Rabbi David Weissman
Many years ago, when I was in high school, I would send for tickets to be part of the live audience at various television programs. Among the programs I attended were the Ed Sullivan Show, the Paul Winchell (ventriloquist) and Jerry Mahoney (dummy) Show, the Texaco Star Theater (Milton Berle) Show and the Dunninger (mentalist) Show. Prior to each performance, a facilitator would warm up the audience for the show. He would tell some jokes to get the audience in a laughing mood. He would instruct the audience when to applaud and when to laugh and when to stop applauding and stop laughing. He might be called a “warm up” man. His job was to get the audience ready to watch the show and to participate by applauding and laughing.
The S’lichot service before the High Holidays is a “warm up” for the period from Rosh Hashanah to Yom Kippur. It is designed to get us in the mood for the High Holidays.
The High Holidays are a time for personal reflection – a time for repentance and forgiveness. The High Holiday services are longer than our Friday evening and Saturdaymorning Shabbat services throughout the year. We use a special prayer book, called a Machzor in Hebrew, for the High Holidays. Many of the prayers call upon us to reflect on our behavior during the past year and inspire us to do better during the coming year (5779). The High Holiday melodies are different from the melodies used during the rest of the year.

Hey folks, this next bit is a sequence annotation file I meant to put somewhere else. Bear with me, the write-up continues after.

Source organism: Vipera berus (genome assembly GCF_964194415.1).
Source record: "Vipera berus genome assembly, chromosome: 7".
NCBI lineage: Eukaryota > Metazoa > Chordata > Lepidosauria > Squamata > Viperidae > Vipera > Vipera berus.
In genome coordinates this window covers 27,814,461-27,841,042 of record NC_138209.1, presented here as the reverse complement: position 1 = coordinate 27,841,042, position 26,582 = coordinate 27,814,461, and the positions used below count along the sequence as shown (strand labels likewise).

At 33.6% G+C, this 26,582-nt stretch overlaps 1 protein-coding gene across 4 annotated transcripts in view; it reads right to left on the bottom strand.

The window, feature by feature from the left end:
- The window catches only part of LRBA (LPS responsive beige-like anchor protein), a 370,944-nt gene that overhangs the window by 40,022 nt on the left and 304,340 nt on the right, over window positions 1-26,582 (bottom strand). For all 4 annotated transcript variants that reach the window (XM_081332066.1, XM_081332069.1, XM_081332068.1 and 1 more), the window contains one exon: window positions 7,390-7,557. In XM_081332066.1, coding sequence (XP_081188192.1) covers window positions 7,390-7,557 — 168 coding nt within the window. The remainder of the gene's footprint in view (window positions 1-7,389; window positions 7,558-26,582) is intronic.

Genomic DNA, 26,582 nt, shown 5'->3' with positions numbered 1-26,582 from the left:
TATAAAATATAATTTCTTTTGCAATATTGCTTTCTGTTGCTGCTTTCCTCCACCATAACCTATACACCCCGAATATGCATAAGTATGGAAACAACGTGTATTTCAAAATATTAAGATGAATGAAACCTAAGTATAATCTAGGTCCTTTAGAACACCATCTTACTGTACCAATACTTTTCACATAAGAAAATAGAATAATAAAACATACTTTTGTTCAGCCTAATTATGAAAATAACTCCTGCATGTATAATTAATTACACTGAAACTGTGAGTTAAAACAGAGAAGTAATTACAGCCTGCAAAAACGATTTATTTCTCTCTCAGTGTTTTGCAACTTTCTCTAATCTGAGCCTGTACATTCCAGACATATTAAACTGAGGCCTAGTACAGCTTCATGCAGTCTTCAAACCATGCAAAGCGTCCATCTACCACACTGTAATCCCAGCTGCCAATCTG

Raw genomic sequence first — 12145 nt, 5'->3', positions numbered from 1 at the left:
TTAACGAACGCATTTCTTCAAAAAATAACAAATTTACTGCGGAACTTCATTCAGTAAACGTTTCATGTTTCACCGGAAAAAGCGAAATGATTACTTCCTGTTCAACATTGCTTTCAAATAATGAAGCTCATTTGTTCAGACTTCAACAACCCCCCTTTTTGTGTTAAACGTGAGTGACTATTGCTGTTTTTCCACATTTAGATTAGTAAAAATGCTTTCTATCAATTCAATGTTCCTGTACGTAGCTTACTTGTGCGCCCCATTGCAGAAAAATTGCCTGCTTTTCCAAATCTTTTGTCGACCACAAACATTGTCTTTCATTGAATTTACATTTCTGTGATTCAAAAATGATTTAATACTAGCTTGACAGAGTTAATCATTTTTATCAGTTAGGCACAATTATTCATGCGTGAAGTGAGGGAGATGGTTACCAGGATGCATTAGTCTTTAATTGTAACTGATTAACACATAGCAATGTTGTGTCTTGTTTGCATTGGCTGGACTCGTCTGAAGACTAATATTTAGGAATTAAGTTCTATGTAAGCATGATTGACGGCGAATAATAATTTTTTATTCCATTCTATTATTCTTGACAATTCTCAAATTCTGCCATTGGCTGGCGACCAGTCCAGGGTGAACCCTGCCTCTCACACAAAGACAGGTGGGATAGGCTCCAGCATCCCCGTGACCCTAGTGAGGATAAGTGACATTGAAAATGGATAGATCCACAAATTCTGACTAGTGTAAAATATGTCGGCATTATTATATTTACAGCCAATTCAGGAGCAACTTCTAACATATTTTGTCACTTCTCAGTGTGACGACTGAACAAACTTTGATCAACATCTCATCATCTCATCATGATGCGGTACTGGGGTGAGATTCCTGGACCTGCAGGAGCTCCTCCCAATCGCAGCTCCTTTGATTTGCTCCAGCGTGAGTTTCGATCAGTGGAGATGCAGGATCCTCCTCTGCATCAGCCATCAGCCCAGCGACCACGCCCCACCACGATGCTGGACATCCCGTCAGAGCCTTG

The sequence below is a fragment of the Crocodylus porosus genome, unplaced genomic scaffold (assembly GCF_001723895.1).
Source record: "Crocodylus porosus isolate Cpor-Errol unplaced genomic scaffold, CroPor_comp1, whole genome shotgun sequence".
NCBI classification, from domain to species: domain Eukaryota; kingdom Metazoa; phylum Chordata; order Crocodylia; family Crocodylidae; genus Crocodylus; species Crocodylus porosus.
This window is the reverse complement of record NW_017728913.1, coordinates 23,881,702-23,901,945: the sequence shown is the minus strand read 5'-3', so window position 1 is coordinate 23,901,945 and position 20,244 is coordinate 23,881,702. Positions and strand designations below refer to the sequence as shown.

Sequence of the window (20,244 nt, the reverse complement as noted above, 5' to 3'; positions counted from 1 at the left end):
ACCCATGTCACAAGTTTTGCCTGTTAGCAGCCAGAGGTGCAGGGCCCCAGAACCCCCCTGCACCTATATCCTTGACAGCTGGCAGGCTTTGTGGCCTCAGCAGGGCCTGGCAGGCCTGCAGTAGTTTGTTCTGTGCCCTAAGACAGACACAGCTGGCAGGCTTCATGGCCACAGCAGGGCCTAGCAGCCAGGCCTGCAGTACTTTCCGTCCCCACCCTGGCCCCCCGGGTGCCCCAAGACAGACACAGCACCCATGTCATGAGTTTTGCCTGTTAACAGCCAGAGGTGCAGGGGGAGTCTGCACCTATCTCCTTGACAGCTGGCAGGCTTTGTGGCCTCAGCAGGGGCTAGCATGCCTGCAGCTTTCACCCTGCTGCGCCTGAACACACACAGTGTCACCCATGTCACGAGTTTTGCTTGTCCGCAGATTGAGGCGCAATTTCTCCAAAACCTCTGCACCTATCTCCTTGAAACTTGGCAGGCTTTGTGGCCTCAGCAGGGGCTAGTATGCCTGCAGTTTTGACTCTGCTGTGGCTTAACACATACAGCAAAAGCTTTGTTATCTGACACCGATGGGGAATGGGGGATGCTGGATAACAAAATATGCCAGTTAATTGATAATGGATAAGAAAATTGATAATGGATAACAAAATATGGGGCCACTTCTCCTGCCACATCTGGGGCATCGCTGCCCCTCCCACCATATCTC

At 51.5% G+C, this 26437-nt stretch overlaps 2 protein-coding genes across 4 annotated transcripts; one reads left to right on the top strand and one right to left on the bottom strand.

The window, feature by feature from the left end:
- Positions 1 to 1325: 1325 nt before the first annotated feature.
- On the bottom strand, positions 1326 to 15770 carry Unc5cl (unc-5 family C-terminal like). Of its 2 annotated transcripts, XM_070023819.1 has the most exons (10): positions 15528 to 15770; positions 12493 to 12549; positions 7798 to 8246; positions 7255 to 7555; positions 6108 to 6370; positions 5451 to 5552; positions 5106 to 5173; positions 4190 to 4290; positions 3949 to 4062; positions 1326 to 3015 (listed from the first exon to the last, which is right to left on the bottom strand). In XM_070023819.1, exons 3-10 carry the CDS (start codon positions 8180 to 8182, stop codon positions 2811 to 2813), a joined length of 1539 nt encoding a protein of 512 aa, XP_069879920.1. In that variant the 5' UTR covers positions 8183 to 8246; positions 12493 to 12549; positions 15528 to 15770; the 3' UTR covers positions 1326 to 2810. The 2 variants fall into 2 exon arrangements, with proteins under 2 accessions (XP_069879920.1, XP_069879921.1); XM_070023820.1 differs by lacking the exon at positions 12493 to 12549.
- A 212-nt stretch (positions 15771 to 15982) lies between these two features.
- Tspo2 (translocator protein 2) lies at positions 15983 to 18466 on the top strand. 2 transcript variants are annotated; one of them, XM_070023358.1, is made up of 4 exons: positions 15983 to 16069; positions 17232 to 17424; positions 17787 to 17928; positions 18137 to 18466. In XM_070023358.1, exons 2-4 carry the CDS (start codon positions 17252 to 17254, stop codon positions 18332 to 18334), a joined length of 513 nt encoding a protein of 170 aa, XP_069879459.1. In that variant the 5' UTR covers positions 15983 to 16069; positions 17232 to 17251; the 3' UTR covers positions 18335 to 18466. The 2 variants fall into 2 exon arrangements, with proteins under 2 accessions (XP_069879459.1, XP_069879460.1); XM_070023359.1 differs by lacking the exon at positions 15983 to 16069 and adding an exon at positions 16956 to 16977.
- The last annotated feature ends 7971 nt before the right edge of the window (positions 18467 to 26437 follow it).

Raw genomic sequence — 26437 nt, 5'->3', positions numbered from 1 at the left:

This year, S’lichot, which means forgiveness, and is designed to prepare us for the High Holidays, will be held on Saturday evening, September 1st. The evening will begin at 8:00 P.M. with a social hour. EVERYONE ATTENDING IS ASKED TO BRING A SNACK (COOKIES, CAKE, PRETZELS, POTATO CHIPS, NUTS, FRUIT, ETC.) TO SHARE WITH OTHERS. The S’lichot service, which lasts less than forty minutes, will be held immediately following the social hour. It includes special prayers as well as some short selections from the Yom Kippur service featuring High Holiday music.
S’lichot provides an opportunity to socialize with other members of the Temple Shalom family and to “warm up” for the High Holidays.
I hope you will plan to attend.
Mary and I wish you a L’shana tova – a good year.